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Slavery Footprint: How Many Exploited Workers Does It Take To Support Your Lifestyle?

Essay: More urgent than carbon footprint consciousness is one group's online test to make us aware how many de facto enslaved workers are behind the electronics, food, clothing -- and even medicines -- that keep the rest of us fat and happy. You

A child mining gold in the Congo (Grassroots Group)
A child mining gold in the Congo (Grassroots Group)
Nina Merli

ZURICH - Let me just say up front that I separate my household garbage. I bring the empty bottles to the glass collection point – okay, maybe sometimes a little grudgingly – and I recycle paper, plastic, cardboard and batteries. Lately, I've been making a concerted attempt to use public transportation. When I buy cosmetics I make sure the label says No Animal Testing. Ever since a friend of mine told me about the illegal and brutal fishing of tuna, I've crossed that fish off my personal menu. I buy only seasonal fruit and vegetables. I'm the first to agree that I could be doing more for the environment, but all in all, I think my efforts for the earth and my fellow humans are pretty respectable.

Or I did think that – until this morning when I took a test on the Slavery Footprint website. Slavery Footprint is a non-profit organization that for years has been working to stamp out modern slavery. And I will tell you that the result delivered quite a smack to my self-image as a good person. Because what the test reveals is how many slaves have to work – without our being aware of it – for us to have the goods we take for granted in everyday life.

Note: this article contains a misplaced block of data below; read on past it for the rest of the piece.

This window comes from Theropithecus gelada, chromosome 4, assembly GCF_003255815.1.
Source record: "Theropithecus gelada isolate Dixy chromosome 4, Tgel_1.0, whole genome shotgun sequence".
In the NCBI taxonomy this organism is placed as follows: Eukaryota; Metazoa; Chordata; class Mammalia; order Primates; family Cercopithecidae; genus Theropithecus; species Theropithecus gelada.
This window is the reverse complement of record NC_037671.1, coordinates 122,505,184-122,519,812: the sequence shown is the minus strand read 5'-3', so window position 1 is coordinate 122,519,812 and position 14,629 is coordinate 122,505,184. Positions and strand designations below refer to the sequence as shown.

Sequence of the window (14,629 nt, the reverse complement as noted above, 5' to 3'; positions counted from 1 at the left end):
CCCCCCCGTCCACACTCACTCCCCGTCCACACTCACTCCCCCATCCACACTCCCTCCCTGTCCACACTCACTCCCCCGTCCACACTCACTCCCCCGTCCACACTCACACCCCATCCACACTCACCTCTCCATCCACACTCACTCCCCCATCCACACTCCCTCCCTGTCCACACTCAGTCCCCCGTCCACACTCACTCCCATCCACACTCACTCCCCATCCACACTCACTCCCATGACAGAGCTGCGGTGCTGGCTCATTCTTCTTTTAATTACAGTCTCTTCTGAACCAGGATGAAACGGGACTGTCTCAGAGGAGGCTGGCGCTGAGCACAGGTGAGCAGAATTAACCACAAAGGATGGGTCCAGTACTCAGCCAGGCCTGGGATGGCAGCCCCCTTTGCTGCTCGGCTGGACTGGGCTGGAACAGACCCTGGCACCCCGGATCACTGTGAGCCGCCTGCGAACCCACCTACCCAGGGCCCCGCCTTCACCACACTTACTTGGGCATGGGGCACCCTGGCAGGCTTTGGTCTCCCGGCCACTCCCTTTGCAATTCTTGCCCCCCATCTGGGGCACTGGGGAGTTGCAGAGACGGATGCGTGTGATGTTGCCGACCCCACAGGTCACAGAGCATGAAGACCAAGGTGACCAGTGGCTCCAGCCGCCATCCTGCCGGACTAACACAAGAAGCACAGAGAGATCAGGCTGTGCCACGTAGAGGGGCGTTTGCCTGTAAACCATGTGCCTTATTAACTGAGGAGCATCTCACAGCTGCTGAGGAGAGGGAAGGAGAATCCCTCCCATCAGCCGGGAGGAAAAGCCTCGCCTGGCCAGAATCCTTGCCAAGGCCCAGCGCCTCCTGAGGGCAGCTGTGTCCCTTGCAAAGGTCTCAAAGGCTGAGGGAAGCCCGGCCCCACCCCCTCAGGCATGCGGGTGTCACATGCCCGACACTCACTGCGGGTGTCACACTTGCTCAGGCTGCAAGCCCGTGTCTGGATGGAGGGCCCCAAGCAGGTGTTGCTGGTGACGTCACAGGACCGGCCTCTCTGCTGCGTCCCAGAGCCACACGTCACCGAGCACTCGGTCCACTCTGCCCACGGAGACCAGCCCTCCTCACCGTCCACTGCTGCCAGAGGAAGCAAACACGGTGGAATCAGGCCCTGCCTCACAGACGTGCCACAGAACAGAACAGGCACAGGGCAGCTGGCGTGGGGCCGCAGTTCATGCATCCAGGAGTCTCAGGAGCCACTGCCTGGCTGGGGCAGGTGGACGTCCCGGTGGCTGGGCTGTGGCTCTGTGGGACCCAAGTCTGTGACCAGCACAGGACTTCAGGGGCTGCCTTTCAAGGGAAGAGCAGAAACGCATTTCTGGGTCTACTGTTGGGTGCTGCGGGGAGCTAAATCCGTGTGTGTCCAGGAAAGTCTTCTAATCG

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Geopolitics

The Days After: What Would Happen If Putin Opts For A Tactical Nuclear Strike

The risk of the Kremlin launching a tactical nuclear weapon on Ukraine is small but not impossible. The Western response would itself set off a counter-response, which might contain or spiral to the worst-case scenario.

An anti-nuclear activist impersonates Vladimir Putin at a rally in Berlin.

Yves Bourdillon

-Analysis-

PARISVladimir Putin could “go nuclear” in Ukraine. Yes, this expression, which metaphorically means “taking the extreme, drastic action,” is now literally considered a possibility as well. Cornered and humiliated by a now plausible military defeat, experts say the Kremlin could launch a tactical nuclear bomb on a Ukrainian site in a desperate attempt to turn the tables.

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In any case, this is what Putin — who put Russia's nuclear forces on alert just after the start of the invasion in late February — is aiming to achieve: to terrorize populations in Western countries to push their leaders to let go of Ukraine.

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Central to the tragic absurdity of this war is the question of language. Vladimir Putin has repeated that protecting ethnic Russians and the Russian-speaking populations of Ukraine was a driving motivation for his invasion.

Yet one month on, a quick look at the map shows that many of the worst-hit cities are those where Russian is the predominant language: Kharkiv, Odesa, Kherson.

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